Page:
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A universe with no beginning or end

  1. Apr 5, 2003 #1


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    The problem of infinite regress has been around for a while, as the idea of an infinite past seems to lead to absurdities. While the big bang model seemed to have removed the idea of an eternal universe, certain inflation models bring it back.

    Eternal inflation is one example. The evidence we have for the big bang is explained in terms of a local inflation event, which occured some 13.7 billion years ago. While our universe was created and had a beginning, the creation took place in a pre-existing space-time, which itself may have existed forever. While this seems to solve the need for a beginning of our universe, the pre-existing space-time it emerged from would also be expanding, and if finite could be traced back to a beginning itself. So for an eternal inflationary universe, it seems one would need an infinite volume of space. So space and time would be infinite.

    There seem to be other problems with the idea of an infinite past, which this thread hopefully will cover. Thoughts?
  2. jcsd
  3. Apr 5, 2003 #2
    Essentially an infinite existence must get around the Liar's Paradox as must whatever logic you care to use. The most inclusive and broadly applicable version of the Liar’s Paradox might be said to be the assertion that Existence is a lie. This paradox includes not only the Liar’s Paradox, but also any logic or reason used to define it as a paradox. Note that it also applies under any context and expresses a quality rather than a quantity. However, what may remain the same no matter what is our own personal experience and feelings about existence.

    That said, what matters from a purely physical and logical viewpoint then is the physical evidence to date, the specific kind of logic you care to apply, and the reliability you can assertain for each. Under the circumstances, it seems no matter what kind of logic or findings you care to draw upon there are several other equally likely rudamentary explanations that are equally likely. That is apparently why there are still several possible explanations of Quantum Mechanics.

    Is that clear? I hope not. :0)
  4. Apr 5, 2003 #3
    Infinite-space renders space as a singularity. Or it renders the essence/backdrop of that space as a singularity.
    And infinite time can be discarded; for no tangible-yield of an infinite causality-chain exists. Therefore, it is impossible for any infinite causality-chain to have produced any thing.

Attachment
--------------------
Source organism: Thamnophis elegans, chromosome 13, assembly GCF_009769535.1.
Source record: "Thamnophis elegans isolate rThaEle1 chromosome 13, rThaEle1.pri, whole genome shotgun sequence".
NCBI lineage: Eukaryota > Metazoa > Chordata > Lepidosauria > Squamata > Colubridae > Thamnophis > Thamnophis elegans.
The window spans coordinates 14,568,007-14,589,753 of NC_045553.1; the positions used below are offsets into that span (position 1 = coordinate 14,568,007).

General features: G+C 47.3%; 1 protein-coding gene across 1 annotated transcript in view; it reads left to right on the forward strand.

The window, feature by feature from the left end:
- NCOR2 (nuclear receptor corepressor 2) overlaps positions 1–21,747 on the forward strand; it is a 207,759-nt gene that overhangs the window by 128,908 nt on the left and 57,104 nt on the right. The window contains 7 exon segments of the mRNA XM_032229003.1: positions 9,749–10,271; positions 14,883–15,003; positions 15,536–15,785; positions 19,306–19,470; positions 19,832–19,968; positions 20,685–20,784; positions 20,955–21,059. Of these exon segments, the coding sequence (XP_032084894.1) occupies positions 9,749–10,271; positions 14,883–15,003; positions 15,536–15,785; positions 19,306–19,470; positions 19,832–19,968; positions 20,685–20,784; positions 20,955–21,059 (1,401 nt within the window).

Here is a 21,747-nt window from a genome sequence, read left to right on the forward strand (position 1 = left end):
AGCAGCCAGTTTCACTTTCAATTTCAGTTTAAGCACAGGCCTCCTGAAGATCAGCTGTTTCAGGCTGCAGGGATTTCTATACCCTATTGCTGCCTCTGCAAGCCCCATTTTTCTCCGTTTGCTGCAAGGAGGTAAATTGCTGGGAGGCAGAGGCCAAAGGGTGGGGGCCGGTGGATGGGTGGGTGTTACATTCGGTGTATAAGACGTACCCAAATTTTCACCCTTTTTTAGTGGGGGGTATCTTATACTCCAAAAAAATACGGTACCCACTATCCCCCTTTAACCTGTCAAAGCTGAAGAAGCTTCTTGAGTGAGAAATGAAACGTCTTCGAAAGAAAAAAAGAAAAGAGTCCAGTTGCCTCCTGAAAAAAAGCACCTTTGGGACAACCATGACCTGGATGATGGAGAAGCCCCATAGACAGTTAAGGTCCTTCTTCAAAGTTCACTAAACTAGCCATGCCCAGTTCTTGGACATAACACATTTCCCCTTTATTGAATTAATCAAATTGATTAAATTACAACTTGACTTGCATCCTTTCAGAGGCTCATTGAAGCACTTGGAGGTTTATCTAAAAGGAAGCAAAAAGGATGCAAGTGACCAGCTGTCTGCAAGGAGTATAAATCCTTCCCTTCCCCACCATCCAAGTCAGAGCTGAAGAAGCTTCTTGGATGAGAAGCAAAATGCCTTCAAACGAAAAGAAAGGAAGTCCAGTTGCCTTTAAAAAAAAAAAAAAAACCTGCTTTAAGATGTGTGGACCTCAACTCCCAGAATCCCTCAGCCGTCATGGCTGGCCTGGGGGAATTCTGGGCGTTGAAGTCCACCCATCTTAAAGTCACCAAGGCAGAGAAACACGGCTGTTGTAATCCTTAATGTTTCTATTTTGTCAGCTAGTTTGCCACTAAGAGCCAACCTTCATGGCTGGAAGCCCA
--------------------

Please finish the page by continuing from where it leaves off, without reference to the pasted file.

The set of infinite-time is an open-ended set. Not a closed set. Thus, Cantor's mathematics of infinities are irrelevant. A set with no beginning, can have no tangible-end. Any entity which is infinite is essentially uniform, or conceptual.
  5. Apr 5, 2003 #4
    Note Eh, that this is according to a paraconsistent logical analysis of Relativity which remains unproven. Without physical evidence it remains wholly speculative. In fact, it remains one of the speculations on the subject I already mentioned.

    Well done Mentat.
  6. Apr 5, 2003 #5
    Unproven? My argument is founded upon Einstein's work. And his equations are correct for the universe which we 'sense'. They have been proven. They are my evidence. My proof.
    My topic about Relativity is about 'Relativity', and I use the axioms of that theory to promote the reality of Mind, thus bringing-about the demise of materialism (if accepted, of course)... as opposed to the demise of Einstein's work. But how is this relevant to the logic I have presented in this thread?
    If it makes sense here, then it makes sense here. Forget what I said about something else, yesterday (so to speak.). Don't judge it by something else. Judge it by itself, without reference to any other argument.
    But I have physical evidence that Einstein's Laws are true. Or at least, science does. So; what other sort of evidence would you like?
    Only for you.
  7. Apr 5, 2003 #6
    Well, I haven't said anything yet, but...

    Eh, if the "backdrop" of space-time were finite (and expanding), what would it be expanding into? Also, if the "backdrop" is infinite, but the "sub-universe" is tiny, the time dimension corresponds to all of the dimensions in the whole cosmos, right?
  8. Apr 5, 2003 #7
    One should read the writings of Immanuel Kant on this ("kritik der reiner Vernunft" who wrote about this dilemma first. In this book he explained that a universe that existed infinitely was as provable as a universe that had a definite beginning in time. Now, from logic we know that only one of this options can be true, and one of them must be true. But whatever position we take, this will all lead us into abduridities or contradictions, and no way to go around it.
    This situation is a central thema to dialectical-materialism, as it states that the world can not be conceived of without contradiction.

    What is the exact problem here? To accept the idea of infinite space and time?
  9. Apr 6, 2003 #8
    To see a world in a grain of sand